LEADING ACADEMIC AND CLASSIC CINEMA AFICIONADO MATTHEW HALL REVIEWS THE LATEST MASTERS OF CINEMA RELEASE FROM EUREKA ENTERTAINMENT; DOUGLAS SIRK'S A TIME TO LOVE AND A TIME TO DIE (1958)
In the 1930s Hans Detlef Sierck started making short melodramas set in exotic lands, which proved enormous box-office hits in his native Germany. As his career was beginning, unfortunately so was the rise of fascism in Europe. Because Sierck was politically opposed to the Nazis, as well as having a Jewish wife, he decided to flee the country, first to Switzerland and then to the United States. Eventually in Hollywood, his name was anglicised to Douglas Sirk, the name that would become famous for creating lush melodramas throughout the 1950s like All That Heaven Allows (1955) and Imitation of Life (1959). In 1958 Sirk created a film starring John Gavin and his chiselled jaw as a German soldier fighting on the Eastern Front. A Time to Love and a Time to Die (1958), based on a novel by Erich Maria Remarque (best known for All Quiet on the Western Front) and filmed in widescreen Cinemascope would be heralded by Jean-Luc Godard as Sirk's masterpiece, and is now released on Eureka! Entertainment's Masters of Cinema Blu-ray collection.
Ernst Graeber is a private fighting for the Fatherland at the Eastern Front in the painful closing months of the war in Europe. As the Germans fall further and further back in retreat no-one is under any illusions that the war is already lost, and a cynical gallows humour has spread among the men, except for those who retain a fascist fanaticism for something to hold on to, something to make them feel in control. The bitter violence is introduced early when the soldiers are ordered to shoot civilian prisoners. Experienced men like Ernst take on the burden of committing war crimes under orders from authority with grim resignation, suppressing their burning consciences, but for a younger recruit the gross reality of his own actions drives him to later take his own life.
Ernst is offered a piece of rare privilege by receiving his first furlough for two years, meaning he can travel back home on leave for two weeks. Arriving home Ernst finds his city in rubble, his address and family gone. Although the place isn't named, it has befallen a fate similar to that of Cologne or Hamburg - buildings that are not already rubble and ash will be soon, and the civilian population are subject to nightly raids from Allied bombers. Ernst meets Elizabeth Kruse (Lilo Pulver), the daughter of a political prisoner, and their affection quickly blossoms into love. Together Ernst and Elizabeth search to discover the fate of their parents, and attempt to carve out a future for themselves despite the bleak desperation and suffocating state apparatus bearing down on them. Their love acts as a doomed beacon of sanity in an insane world.
Given the seriousness of the subject matter it is strange that Sirk sticks to the American melodrama style so honourably that at times it borders on the absurd. Even the images of a bombed out city are in camp colours. This is not a weakness of the film, but instead an unusual strength, one which is the hallmark of Sirk's melodramas. The key messages of the film - staunchly anti-war, German guilt for countless crimes, the redemptive power of love and the quiet dignity of 'life going on' - are buried underneath a sweeping Hollywood score of string orchestras, full glory Technicolor and romantic soppiness. In disguising the seriousness of the sentiments with sentimentality itself Sirk could be relatively bold with his ambitions in the Hollywood studio system; approaching a challenging topic like the everyday civilian and military life under Nazi fascism, from the perspective of the Germans themselves, with arguably more directness than an all-out War film at the time would have been able to pursue.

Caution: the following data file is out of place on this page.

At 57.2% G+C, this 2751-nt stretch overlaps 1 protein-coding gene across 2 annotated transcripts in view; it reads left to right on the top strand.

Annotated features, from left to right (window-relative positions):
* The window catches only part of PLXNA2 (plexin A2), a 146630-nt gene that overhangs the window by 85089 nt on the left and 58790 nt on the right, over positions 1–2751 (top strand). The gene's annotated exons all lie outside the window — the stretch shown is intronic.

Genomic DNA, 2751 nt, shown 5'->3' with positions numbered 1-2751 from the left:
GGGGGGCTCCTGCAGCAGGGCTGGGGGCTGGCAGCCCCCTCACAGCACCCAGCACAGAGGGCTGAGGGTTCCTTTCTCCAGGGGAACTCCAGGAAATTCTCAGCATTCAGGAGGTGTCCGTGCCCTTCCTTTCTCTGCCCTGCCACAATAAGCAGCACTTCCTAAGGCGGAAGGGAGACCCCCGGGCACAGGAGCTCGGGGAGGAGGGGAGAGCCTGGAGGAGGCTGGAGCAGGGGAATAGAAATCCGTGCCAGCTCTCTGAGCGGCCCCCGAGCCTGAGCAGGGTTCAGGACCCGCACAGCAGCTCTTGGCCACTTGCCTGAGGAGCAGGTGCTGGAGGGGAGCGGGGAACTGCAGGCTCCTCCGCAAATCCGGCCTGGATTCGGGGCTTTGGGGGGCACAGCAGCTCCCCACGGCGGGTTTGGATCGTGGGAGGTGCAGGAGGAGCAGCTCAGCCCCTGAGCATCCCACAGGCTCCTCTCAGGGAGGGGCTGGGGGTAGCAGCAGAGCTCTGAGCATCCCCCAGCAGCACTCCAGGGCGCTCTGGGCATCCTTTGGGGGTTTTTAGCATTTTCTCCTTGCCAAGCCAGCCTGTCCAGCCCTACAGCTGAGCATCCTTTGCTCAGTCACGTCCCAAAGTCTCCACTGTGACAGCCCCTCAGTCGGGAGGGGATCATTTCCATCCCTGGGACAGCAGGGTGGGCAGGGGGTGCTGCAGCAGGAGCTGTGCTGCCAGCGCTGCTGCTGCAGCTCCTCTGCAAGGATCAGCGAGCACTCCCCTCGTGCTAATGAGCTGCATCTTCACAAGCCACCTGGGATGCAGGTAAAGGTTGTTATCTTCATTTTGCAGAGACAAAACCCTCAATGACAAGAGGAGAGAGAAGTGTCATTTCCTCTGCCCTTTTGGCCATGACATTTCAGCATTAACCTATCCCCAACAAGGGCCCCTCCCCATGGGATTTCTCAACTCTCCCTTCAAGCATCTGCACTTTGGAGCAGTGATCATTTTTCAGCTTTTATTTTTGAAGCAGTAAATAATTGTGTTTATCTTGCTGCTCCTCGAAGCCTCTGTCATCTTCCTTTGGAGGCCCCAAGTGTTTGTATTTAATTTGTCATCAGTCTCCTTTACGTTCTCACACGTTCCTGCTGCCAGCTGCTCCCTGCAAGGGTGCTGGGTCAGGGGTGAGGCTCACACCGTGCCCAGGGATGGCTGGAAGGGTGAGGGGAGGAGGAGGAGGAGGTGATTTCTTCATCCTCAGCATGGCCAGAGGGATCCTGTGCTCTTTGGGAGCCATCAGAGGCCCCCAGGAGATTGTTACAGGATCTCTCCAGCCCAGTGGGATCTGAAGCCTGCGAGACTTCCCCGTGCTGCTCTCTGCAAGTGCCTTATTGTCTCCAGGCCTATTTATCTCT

The conflicts of the melodrama become the very conflicts of the German conscience: do they protect themselves at the expense of others, are individuals responsible for collective actions, where can they find humanity in a relentlessly inhuman world, life may go on but what kind of life will it be after such horrors? It's not every melodrama that can show you the callousness of paranoid Gestapo officers, keenly critique the decadent hypocrisy of party bureaucrats or interrupt a honeymoon scene with blaring air-raid sirens.
It is technically impressive too, the panning and tracking movements of the camera are so small and fluid, happening in small bursts in between moments of static dialogue that one could literally blink and miss it. The movements keep us constantly locked into the world of the protagonists without perhaps ever quite realising how it's happened, this is sleight-of-hand cinema, the effects work so well that they're seamless; they don't even look like effects at all. This is highly praised by Jean-Luc Godard in an animated essay adapted from a Cahiers du Cin ma article which is included on the extras. Also included are extensive interviews with Sirk, exploring his filmmaking approach and personal philosophy, and with screenwriter Wesley Strick who fictionalised Sirk's life as a Europeanmigrin Hollywood into a novel, who provides a lot of context on Sirk's personal life at the time of making the film. In the extras one can discover how Sirk lost his estranged son at the Eastern Front, making A Time to Love and a Time to Die more than just a tragic melodrama, it is also a personal atonement in the form of a cinematic masterwork.
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